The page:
-- Doggett suggests to Reyes the killer might use human flesh to fertilize his garden -- an in-joke referencing the 1995 movie The Last Supper which starred Annabeth Gish, Cameron Diaz, Bill Paxton, Ron Eldard, Courtney B. Vance, Ron Perlman, Nora Dunn, and Charles Durning. In the film, five grad-school liberals share a house in Iowa and a left-wing outlook. A redneck trucker they have invited to dinner (Paxton) threatens one of them, and is accidentally killed. Rather than report the killing, the roommates decide that the redneck's death has actually left the world a better place, and bury him in the garden to fertilize the soil. (In the film, Diaz's character says, "People disappear all the time. Especially in Iowa. We probably saved him from an alien abduction.") From this logic, they devise a scheme to have a dinner party once a week and invite a conservative. If they view him as dangerous and feel they cannot change his mind by the end of the meal, they serve him poisoned wine from a blue decanter, rather than good wine from a green decanter.

-- A nod to "The Silence of the Lambs" as the insane murderer asks for better accommodations in return for his cooperation and then toys with his questioner's insecurities.

-- Scully apparently carried around a portable lab in her coat pockets in early Season 9. She told Doggett and Reyes what was in the syringes that killed Dr. Sampson while Dr. Sampson's body was being removed from the crime scene.

-- A monograph is a scholarly piece of writing of essay or book length on a specific, often limited, subject. For instance, serial killers and the occult, like the one that helped to catch Monty Props in 1988.

-- Kobold's line in the original script taunting Doggett about Mulder was "You can't compete with the long lost Agent Mulder, with his easy good looks, his dry superior humor, smug Oxford education ..." Guess they dropped the "superior humor" reference since Doggett is such a laugh riot. And a nitpick: Mulder had only been gone for two weeks which hardly seemed long enough to be considered "long lost." But on the plus side, after three episodes Mulder had already been mentioned more times in Season 9 than he was during the whole "absent center" period in Season 8.

-- IMBO, the whole "Doggett had feelings for Scully" insinuated by Kobold was pure plot device for this episode and nothing more. I believe this revelation by Kobold probably came out of left field for the average non-shipper XF viewer. Although during Season 8 the issue had been speculated about and discussed ad nauseum by those of us who spent too many waking hours dissecting every line, nuance, facial expression, and voice inflection, I always maintained that Doggett's feelings were never anything more than the protective partnerly Manly Man variety. (And let's face it -- everybody saw what they wanted to see, whether it was Mulder/Scully, Doggett/Scully, Skinner/Scully, Mulder/Skinner, etc., and that's probably much of the reason the series lasted as long as it did.)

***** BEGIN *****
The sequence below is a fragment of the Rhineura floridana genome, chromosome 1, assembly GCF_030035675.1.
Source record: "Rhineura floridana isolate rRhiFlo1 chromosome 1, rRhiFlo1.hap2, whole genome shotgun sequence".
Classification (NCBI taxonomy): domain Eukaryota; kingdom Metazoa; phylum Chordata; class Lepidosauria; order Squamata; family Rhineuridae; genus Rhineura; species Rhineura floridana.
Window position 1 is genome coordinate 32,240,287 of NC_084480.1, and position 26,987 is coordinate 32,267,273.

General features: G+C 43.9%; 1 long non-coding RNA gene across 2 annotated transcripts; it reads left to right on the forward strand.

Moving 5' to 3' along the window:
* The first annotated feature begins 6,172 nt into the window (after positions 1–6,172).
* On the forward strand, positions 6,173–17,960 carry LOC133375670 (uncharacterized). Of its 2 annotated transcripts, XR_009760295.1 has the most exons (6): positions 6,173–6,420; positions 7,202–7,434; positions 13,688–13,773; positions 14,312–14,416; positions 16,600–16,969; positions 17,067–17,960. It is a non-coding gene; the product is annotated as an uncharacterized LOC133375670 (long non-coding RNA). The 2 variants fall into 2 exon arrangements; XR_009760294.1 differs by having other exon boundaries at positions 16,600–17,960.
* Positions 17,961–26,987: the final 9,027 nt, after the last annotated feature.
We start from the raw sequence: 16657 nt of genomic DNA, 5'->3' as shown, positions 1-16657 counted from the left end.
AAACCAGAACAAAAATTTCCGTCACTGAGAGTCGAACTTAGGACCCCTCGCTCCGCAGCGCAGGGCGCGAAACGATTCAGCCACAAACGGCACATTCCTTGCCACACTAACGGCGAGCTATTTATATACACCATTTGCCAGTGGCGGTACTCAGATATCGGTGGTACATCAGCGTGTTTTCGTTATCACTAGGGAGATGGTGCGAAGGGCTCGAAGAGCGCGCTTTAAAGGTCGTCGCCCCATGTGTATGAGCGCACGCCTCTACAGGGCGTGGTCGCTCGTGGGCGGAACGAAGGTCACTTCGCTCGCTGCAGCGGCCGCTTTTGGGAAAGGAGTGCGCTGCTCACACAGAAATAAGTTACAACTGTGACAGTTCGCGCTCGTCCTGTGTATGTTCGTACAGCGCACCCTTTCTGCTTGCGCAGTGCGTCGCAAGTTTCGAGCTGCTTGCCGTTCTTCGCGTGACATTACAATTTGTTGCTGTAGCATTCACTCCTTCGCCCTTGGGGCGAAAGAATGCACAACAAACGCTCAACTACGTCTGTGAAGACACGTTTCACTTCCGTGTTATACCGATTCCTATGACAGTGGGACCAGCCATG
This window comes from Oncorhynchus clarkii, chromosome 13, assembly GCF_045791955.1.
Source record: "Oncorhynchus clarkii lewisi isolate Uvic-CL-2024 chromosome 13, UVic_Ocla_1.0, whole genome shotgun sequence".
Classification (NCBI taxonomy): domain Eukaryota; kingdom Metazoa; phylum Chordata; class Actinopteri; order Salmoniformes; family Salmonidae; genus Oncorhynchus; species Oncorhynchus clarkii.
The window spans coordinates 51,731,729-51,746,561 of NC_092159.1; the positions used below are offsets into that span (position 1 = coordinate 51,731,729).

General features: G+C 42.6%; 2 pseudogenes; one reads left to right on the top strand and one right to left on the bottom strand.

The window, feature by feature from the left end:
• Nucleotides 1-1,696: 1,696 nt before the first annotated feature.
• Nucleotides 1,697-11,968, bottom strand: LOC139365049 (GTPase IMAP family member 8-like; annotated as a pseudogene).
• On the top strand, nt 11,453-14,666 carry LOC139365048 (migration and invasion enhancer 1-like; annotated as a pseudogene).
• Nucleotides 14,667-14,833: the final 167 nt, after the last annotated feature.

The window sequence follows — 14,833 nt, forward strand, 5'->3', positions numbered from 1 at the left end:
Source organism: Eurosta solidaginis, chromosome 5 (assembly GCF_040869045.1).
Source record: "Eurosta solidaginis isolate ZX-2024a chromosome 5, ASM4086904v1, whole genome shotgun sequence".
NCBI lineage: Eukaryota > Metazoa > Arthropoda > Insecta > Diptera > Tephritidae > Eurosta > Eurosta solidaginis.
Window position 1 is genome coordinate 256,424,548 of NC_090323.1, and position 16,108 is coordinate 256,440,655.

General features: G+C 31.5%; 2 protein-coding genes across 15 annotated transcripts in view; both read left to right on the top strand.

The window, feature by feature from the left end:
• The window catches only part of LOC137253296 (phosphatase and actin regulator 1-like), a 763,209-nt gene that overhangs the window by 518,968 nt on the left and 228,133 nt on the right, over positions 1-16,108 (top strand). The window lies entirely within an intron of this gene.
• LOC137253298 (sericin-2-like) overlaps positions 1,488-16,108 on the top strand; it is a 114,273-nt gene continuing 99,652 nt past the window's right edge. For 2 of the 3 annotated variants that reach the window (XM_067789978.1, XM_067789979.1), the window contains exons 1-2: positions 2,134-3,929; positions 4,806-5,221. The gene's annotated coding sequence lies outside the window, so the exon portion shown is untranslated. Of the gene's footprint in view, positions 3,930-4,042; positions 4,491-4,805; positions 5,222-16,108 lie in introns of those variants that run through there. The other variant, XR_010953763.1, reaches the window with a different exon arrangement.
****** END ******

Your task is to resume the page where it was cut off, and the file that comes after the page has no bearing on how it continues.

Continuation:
-- Doggett seemed to have a connection - a nexus, if you will - with vomit. In Season 8 he got puked up; in Season 9 he got puked on. Lots and lots of puke.

-- "I never intended to have that many shots of Kobold throwing up," Spotnitz said, "but editor Chris Cook cut it that way. It just made me laugh because it was so completely over the top."

-- Special Makeup Effects supervisor Matthew Mungle explained that the projectile vomiting was created by pumping the goo through flat tubes under the special makeup appliance. The actor had to have his mouth open the entire time the scene was being filmed because the tubes and appliance made it impossible for him to close it. "It was very hard, very difficult for the actor," Mungle said. "But he only had to keep it on about two hours."

-- Special Effects Supervisor Mat Beck said that the vomiting scene was a good example of how many effects benefit from being a combination or hybrid where you "get the best of both worlds. Physical effects, mix the goo, pump the spray, add a little bit of makeup, a little bit of practical effects, a little bit of digital stuff, and then we just remove the tube."

-- Custer (the guard assigned to watch Kobold's cell) is seen reading American Ronin magazine, the same magazine in which Robert Patrick Modell placed ads in the Season 3 episode "Pusher."

-- The case and the episode come "full circle" -- like the snake eating its tail -- back to Scully's classroom at Quantico.

-- As Doggett "spelled" it out for us at the end, the episode title also referred to the victims in the case: D-A-E for Darren and Evelyn (Mountjoy), M-O-N-I for Dr. Monique Sampson, and C-U-S for the guard Custer.

-- Oopsie! The page from the phonebook that Doggett shows to Scully and Reyes as he explains the connection between the victims uses the standard fake phone numbers (they all start with 555), but some of the numbers are repeated, up to four times.

-- Only One Retread: Robert Beckwith portrayed an FBI cadet in this episode, "Hellbound," and "Scary Monsters."

(Thanks to chrisnu for today's episode pics.)

Please share your first impressions, favorite (or cringe-worthy) moments, classic lines, favorite fanfic, nagging questions, repeated viewing observations, etc., as today we celebrate "Daemonicus"!